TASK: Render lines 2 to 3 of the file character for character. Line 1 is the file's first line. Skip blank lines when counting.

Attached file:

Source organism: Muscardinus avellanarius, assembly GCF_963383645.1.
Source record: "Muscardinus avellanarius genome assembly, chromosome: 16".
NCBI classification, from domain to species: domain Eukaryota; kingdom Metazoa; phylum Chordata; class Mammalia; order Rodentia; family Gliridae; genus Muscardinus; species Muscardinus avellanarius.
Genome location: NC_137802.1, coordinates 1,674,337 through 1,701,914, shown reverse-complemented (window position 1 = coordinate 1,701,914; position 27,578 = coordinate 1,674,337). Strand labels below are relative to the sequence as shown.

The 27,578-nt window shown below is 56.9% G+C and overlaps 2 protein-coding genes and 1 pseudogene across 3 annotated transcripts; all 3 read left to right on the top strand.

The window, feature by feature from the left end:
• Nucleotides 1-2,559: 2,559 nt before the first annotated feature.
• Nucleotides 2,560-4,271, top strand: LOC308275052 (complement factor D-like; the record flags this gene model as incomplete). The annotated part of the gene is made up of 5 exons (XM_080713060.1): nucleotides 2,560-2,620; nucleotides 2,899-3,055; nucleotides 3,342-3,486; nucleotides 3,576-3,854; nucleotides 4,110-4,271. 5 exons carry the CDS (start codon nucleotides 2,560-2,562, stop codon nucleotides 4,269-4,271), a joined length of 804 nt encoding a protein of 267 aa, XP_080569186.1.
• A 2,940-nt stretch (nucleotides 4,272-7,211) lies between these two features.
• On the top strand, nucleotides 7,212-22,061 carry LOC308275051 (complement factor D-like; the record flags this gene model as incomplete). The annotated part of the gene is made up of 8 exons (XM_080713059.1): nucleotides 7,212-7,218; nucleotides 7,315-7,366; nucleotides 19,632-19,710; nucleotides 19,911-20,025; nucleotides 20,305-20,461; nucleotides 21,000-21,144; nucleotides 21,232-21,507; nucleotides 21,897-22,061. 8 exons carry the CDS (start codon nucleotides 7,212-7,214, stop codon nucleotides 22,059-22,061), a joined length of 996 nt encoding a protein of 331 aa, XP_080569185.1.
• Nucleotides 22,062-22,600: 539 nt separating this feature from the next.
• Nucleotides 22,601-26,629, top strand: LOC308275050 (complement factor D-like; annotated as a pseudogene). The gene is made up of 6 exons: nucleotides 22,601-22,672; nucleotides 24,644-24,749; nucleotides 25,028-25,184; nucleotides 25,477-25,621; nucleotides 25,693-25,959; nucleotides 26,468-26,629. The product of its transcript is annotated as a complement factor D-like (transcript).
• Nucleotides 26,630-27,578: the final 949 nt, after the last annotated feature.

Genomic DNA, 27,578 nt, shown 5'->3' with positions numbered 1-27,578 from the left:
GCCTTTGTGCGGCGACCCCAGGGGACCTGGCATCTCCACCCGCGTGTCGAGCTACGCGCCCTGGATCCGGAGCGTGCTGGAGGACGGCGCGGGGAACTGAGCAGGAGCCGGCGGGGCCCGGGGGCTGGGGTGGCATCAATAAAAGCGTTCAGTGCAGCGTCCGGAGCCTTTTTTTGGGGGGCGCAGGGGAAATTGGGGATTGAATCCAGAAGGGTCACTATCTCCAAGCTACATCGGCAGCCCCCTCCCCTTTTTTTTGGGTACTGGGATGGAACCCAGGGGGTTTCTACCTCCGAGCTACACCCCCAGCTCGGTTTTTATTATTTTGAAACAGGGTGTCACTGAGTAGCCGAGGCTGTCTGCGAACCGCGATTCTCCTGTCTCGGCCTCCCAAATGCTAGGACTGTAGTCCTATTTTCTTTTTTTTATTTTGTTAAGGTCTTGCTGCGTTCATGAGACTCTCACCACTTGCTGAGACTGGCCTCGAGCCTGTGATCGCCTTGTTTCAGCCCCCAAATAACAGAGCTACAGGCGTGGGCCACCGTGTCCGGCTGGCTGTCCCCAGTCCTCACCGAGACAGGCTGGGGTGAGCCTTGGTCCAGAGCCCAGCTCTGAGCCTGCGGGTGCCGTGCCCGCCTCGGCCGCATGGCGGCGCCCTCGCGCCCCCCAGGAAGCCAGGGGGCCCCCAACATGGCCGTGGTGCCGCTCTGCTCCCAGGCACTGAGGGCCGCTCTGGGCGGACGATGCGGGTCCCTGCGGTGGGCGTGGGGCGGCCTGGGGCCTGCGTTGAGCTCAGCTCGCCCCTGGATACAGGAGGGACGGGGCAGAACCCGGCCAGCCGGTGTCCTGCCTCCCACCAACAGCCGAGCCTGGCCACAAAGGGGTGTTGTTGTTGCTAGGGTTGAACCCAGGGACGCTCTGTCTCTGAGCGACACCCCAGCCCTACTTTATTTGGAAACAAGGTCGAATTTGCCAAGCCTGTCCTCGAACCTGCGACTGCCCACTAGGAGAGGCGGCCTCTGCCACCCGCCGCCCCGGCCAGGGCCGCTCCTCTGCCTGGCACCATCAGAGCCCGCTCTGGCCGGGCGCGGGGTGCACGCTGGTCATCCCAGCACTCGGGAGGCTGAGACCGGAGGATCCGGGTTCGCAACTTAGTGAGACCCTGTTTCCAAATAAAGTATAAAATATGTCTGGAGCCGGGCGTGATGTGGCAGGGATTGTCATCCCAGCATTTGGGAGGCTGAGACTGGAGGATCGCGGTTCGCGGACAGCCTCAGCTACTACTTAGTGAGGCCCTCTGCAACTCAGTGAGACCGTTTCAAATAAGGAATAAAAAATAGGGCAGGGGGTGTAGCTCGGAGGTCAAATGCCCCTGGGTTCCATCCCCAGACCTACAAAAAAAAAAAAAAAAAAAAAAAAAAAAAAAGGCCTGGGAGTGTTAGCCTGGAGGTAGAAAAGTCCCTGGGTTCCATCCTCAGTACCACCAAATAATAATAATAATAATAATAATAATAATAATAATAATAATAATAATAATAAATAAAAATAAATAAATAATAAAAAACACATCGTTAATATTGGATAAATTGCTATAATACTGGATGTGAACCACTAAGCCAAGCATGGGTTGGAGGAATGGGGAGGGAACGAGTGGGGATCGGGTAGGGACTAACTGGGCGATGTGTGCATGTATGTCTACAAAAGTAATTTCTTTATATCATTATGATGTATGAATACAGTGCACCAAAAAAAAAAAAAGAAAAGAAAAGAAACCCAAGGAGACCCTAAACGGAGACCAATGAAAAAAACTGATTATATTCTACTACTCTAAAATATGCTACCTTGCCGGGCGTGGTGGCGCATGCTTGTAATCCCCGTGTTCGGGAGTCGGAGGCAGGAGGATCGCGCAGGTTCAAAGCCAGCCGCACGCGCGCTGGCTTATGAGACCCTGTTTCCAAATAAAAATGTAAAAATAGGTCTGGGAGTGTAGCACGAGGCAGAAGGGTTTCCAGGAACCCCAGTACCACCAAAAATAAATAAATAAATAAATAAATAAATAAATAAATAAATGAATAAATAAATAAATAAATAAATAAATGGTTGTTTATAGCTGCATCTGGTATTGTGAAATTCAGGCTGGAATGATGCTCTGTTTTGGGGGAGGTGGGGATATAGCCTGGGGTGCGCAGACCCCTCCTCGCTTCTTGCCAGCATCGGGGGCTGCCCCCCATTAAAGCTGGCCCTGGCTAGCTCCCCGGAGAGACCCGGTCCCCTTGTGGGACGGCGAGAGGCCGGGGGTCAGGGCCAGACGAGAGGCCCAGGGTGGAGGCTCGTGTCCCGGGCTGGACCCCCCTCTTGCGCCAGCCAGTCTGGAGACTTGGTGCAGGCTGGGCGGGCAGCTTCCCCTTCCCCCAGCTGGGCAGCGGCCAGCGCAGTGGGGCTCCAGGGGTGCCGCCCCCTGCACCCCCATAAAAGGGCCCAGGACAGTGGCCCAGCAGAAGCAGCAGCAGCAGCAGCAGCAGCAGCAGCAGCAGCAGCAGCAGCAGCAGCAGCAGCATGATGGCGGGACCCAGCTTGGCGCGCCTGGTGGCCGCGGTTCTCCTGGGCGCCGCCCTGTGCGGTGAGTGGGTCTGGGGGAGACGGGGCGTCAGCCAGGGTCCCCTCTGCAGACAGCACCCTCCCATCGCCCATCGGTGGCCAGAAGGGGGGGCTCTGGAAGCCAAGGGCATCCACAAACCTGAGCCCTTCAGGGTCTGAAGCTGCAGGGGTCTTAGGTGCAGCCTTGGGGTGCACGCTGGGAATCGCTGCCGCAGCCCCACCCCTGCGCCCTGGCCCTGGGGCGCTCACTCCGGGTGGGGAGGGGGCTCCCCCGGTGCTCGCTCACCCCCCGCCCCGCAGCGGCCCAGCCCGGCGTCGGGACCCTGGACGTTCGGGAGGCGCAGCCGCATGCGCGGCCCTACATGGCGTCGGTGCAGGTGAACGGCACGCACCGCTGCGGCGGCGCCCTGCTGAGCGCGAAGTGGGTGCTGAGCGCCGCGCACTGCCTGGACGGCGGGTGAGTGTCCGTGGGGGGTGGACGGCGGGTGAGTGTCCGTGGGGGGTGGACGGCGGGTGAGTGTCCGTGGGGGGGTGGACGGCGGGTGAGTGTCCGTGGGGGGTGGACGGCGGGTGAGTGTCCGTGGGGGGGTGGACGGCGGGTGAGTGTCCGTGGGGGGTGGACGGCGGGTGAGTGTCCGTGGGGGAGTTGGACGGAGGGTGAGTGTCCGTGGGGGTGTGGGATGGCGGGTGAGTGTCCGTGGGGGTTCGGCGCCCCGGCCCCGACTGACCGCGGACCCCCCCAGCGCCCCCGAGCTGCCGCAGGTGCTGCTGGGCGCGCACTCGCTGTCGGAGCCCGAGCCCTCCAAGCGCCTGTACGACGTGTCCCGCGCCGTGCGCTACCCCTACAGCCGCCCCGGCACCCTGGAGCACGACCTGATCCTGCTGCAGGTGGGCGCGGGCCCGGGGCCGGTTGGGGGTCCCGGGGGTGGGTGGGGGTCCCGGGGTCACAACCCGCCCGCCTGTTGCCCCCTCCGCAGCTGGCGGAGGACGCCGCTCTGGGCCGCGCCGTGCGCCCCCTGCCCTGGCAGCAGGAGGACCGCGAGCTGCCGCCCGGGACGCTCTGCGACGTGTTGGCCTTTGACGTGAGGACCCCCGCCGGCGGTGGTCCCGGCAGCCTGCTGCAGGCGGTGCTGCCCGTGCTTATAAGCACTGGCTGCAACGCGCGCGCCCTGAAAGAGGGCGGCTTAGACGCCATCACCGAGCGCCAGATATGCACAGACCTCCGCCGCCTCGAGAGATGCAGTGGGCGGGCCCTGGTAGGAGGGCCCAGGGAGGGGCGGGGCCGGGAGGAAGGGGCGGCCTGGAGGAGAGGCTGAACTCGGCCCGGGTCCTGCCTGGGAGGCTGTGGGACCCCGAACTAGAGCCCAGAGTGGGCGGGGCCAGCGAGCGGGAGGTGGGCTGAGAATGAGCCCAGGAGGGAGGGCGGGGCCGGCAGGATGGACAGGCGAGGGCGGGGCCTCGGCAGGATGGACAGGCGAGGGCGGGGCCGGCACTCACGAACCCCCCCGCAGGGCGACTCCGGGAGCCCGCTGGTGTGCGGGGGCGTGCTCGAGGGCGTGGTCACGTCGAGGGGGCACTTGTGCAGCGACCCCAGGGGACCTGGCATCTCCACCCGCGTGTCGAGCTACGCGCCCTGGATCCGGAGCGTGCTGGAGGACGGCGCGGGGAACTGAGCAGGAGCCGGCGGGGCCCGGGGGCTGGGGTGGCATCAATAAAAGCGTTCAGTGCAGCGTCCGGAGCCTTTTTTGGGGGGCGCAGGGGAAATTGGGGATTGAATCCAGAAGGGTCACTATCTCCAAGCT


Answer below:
Source record: "Muscardinus avellanarius genome assembly, chromosome: 16".
NCBI classification, from domain to species: domain Eukaryota; kingdom Metazoa; phylum Chordata; class Mammalia; order Rodentia; family Gliridae; genus Muscardinus; species Muscardinus avellanarius.